Mindfulness or Mindlessness? The Conscious Feng Shui Question

woman-openAccording to the dictionary, the word mindful means “watchful, attentive, conscious, thoughtful.” Although mindfulness isn’t specifically a Feng Shui principle, it’s an implied attribute because of the inherent need for being clear and focused when applying Feng Shui adjustments.  Although changes in the environment can be made without much thought, their effectiveness will be marginal.  The point of making those changes relies on a person’s thoughtful and mindful consideration of how they’d like to see their life unfold.

We all fall into routines where we do things without thinking about them.  Driving a familiar route can enable us to let go of our attention.  Cleaning the house, washing dishes, making the bed can feel like mindless activities.  If by “mindless” we mean they’re all things we can do without thinking, then, yes, they’re mindless.  Grant you, sometimes it feels like a relief to be able to do something without having to add brain power behind it.

But what if we were to add our thoughtful mind to the experience?  What if we were to engage with the routine and make it rich with meaning?  How would we feel if something that’s same-old same-old became brand-new brand-new?

Whether you’re talking about a tangible object or a specific action, you can progress it from being mindless to being mindful with some simple considerations.   

  1. Narrate the details.  Although you may do something automatically and, in fact, feel that the action is so mundane that it doesn’t deserve your full attention, I suggest you try running a silent narrative describing your actions.  It will bring your focus to each step as you fold those clothes or put the clean dishes away.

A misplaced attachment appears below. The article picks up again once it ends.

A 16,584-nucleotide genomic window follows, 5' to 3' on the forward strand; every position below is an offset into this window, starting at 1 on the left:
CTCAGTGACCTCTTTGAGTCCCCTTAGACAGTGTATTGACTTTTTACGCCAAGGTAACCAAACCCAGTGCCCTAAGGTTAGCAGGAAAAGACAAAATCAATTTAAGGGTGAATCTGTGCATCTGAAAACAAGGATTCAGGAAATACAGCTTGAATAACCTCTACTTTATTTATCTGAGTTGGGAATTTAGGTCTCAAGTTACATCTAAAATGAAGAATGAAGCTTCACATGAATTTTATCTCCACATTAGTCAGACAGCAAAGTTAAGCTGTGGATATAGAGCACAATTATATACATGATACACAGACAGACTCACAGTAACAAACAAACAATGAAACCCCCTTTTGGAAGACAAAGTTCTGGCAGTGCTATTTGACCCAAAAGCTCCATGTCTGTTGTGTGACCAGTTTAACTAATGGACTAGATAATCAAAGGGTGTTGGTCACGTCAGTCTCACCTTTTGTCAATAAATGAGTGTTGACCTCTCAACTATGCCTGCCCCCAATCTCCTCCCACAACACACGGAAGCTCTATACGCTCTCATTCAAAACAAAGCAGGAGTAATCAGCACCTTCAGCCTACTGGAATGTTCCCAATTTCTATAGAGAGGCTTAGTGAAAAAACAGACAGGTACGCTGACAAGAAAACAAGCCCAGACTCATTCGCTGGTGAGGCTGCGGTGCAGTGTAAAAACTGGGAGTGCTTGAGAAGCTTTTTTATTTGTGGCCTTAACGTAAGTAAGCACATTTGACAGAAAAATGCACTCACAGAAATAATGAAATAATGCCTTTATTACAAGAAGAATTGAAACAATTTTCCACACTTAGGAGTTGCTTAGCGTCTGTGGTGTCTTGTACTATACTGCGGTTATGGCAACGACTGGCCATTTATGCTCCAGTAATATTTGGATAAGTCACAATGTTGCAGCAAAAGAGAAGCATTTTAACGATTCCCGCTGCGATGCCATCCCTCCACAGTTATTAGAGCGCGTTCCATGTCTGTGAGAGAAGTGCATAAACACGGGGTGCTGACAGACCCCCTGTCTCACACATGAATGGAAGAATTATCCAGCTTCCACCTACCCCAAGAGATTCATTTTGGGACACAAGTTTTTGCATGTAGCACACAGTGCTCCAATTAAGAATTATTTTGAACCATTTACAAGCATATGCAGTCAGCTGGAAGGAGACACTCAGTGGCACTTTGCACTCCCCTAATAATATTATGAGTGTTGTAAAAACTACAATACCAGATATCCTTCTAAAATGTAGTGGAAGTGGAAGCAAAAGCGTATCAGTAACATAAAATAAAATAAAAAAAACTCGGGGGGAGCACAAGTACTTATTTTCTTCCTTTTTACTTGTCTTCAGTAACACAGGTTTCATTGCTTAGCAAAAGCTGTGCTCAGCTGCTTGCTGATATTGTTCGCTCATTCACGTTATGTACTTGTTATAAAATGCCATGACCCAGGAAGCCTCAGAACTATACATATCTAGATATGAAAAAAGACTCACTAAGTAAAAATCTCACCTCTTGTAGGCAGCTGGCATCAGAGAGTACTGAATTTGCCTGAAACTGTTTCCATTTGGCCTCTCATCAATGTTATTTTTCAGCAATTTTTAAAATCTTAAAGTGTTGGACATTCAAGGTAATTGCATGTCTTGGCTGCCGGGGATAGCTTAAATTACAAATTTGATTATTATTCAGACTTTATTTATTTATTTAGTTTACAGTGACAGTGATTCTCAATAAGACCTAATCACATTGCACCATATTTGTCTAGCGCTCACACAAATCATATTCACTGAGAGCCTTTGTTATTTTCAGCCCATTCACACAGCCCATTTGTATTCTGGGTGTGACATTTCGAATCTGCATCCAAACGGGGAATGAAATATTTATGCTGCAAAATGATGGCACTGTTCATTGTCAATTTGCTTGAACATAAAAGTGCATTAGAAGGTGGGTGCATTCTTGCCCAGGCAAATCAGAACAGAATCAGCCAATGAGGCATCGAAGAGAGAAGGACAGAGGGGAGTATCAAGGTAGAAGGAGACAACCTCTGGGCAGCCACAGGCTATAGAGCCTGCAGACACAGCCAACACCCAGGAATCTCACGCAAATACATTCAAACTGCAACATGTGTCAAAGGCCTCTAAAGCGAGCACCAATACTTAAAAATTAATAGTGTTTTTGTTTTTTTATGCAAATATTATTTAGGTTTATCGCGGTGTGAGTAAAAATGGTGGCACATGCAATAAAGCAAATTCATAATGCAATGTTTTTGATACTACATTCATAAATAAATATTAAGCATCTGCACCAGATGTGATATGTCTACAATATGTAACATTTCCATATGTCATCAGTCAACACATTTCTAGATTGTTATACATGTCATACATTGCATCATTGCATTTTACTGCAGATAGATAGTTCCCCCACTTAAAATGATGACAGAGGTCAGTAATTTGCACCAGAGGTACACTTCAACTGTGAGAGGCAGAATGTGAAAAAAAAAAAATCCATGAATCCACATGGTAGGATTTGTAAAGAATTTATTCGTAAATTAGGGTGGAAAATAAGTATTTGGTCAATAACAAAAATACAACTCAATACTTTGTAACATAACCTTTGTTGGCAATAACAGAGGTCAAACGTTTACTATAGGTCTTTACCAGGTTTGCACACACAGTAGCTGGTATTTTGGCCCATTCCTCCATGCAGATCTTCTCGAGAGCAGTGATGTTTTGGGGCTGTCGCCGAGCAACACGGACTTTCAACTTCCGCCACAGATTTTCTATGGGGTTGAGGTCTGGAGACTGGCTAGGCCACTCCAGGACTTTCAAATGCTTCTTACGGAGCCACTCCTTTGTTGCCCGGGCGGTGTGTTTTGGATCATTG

2.  Bring in aesthetics.  By infusing elegance and grace into the action, it becomes more of a dance than a drudgery.  Using this filter may automatically slow you down so you can relish the interplay of magnificence with the mundane.
  3. Breathe.  This will by its very nature cause you to slow down to pay attention to your breath.  In doing so, you bring your focus to the present moment where you can turn a mindless activity or object into a meaningful and mindful one.

So think about your day and where you might not be very thoughtful.  Where do you go on automatic?  What if it were no longer an option to be “automatic?”  What if you had to take that shower or pack your kids’ lunches with full-on attention?  How would that change your experience?  On another note, what if you did something you don’t like to do but did it mindfully?  Just what if vacuuming became an aesthetic activity, calibrated to your breath, as you detailed in your mind each of the sweeps of the vacuum?

Being mindful may be the best gift you can give yourself.  The Buddhists consider your mind and your heart to be in the same place.  Ask yourself if your heart is full each day or are some of your actions heart-less.